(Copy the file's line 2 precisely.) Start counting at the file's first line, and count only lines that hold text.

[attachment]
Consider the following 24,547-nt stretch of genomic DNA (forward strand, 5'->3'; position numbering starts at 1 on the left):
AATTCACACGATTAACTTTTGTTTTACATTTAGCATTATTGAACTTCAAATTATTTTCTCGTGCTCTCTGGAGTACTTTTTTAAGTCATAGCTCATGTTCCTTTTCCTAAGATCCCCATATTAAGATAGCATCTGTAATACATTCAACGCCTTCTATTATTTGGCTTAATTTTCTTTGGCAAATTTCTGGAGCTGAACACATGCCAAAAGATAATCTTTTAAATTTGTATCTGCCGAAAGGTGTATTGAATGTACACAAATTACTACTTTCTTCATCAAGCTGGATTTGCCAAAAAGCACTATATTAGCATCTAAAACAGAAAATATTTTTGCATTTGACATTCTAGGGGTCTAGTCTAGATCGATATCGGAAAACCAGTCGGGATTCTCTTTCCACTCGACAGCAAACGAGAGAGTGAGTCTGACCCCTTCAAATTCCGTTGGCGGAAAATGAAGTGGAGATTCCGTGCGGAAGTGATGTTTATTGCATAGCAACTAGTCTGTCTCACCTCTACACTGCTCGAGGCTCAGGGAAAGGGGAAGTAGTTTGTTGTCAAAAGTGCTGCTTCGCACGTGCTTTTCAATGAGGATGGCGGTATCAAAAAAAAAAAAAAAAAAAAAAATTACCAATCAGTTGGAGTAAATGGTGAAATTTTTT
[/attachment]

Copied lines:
AATTCACACGATTAACTTTTGTTTTACATTTAGCATTATTGAACTTCAAATTATTTTCTCGTGCTCTCTGGAGTACTTTTTTAAGTCATAGCTCATGTTCCTTTTCCTAAGATCCCCATATTAAGATAGCATCTGTAATACATTCAACGCCTTCTATTATTTGGCTTAATTTTCTTTGGCAAATTTCTGGAGCTGAACACATGCCAAAAGATAATCTTTTAAATTTGTATCTGCCGAAAGGTGTATTGAATGTACACAAATTACTACTTTCTTCATCAAGCTGGATTTGCCAAAAAGCACTATATTAGCATCTAAAACAGAAAATATTTTTGCATTTGACATTCTAGGGGTCTAGTCTAGATCGATATCGGAAAACCAGTCGGGATTCTCTTTCCACTCGACAGCAAACGAGAGAGTGAGTCTGACCCCTTCAAATTCCGTTGGCGGAAAATGAAGTGGAGATTCCGTGCGGAAGTGATGTTTATTGCATAGCAACTAGTCTGTCTCACCTCTACACTGCTCGAGGCTCAGGGAAAGGGGAAGTAGTTTGTTGTCAAAAGTGCTGCTTCGCACGTGCTTTTCAATGAGGATGGCGGTATCAAAAAAAAAAAAAAAAAAAAAAATTACCAATCAGTTGGAGTAAATGGTGAAATTTTTT